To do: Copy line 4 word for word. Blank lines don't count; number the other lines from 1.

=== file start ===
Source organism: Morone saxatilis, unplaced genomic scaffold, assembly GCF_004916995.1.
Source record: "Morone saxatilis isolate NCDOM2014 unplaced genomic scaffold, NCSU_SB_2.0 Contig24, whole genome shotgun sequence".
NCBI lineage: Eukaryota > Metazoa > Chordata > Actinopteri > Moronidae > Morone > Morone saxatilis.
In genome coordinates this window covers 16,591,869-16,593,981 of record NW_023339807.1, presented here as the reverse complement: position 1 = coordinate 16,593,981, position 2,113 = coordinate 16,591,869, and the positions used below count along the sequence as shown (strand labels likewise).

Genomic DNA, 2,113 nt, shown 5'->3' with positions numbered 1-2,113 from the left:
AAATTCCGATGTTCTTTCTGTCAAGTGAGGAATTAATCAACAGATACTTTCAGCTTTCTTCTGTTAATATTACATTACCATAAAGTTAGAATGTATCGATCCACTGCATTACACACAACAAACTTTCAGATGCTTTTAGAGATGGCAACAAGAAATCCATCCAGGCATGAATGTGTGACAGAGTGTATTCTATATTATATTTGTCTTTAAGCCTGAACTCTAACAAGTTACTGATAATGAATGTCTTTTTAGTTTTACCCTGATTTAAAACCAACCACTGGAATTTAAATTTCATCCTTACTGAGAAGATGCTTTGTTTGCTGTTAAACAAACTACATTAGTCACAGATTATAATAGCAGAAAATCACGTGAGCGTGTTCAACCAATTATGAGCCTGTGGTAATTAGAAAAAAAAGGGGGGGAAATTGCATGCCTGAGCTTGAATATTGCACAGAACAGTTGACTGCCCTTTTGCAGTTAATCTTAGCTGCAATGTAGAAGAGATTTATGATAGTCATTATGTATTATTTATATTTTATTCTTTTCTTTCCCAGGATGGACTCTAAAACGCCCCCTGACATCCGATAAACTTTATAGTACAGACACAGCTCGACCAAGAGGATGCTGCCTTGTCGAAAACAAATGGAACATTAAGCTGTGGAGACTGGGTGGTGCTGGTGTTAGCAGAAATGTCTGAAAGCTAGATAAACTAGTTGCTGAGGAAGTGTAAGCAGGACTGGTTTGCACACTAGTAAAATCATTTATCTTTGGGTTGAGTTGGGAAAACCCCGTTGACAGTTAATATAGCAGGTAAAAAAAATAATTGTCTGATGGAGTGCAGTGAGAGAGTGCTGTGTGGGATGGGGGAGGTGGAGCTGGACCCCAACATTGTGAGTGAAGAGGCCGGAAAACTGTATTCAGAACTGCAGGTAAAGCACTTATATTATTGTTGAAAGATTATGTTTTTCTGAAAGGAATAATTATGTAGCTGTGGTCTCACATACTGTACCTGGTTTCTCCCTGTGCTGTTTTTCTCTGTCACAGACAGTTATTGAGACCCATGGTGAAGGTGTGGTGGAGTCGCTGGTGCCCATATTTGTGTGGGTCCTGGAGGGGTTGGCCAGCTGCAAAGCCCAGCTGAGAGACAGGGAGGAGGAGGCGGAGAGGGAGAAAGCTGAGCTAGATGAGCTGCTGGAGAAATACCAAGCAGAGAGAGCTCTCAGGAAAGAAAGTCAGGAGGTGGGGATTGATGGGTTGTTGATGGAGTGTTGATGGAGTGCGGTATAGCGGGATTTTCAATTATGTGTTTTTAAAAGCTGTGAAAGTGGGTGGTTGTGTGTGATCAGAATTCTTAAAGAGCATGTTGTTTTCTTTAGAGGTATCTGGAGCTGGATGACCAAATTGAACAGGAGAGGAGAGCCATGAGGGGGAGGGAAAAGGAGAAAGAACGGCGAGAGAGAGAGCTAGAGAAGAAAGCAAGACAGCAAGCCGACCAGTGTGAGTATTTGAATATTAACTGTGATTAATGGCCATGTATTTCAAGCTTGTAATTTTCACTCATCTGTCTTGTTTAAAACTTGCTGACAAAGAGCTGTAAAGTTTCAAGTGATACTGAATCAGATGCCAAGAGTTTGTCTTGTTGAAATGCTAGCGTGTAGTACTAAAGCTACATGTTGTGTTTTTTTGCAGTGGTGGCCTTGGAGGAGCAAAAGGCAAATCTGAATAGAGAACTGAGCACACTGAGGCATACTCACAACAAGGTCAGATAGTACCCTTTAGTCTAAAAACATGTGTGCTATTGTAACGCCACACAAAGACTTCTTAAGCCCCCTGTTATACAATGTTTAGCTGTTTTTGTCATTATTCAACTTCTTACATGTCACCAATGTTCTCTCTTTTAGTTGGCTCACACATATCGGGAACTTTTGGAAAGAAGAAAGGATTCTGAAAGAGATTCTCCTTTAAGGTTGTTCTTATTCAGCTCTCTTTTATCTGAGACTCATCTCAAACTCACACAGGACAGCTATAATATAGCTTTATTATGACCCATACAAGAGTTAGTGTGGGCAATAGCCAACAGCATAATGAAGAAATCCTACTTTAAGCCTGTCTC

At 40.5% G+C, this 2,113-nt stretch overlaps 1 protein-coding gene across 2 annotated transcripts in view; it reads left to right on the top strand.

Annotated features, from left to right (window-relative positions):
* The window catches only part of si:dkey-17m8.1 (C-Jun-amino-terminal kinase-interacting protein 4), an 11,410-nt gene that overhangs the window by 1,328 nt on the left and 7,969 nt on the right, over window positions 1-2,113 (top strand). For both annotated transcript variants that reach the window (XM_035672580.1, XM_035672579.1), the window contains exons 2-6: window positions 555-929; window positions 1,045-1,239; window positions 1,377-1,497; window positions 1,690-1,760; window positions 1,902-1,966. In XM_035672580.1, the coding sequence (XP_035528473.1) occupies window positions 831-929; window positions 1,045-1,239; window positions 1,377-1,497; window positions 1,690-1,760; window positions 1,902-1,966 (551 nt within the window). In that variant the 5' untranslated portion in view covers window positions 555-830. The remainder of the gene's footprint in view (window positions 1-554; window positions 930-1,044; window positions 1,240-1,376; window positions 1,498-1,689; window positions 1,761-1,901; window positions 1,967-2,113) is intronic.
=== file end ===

In genome coordinates this window covers 16,591,869-16,593,981 of record NW_023339807.1, presented here as the reverse complement: position 1 = coordinate 16,593,981, position 2,113 = coordinate 16,591,869, and the positions used below count along the sequence as shown (strand labels likewise).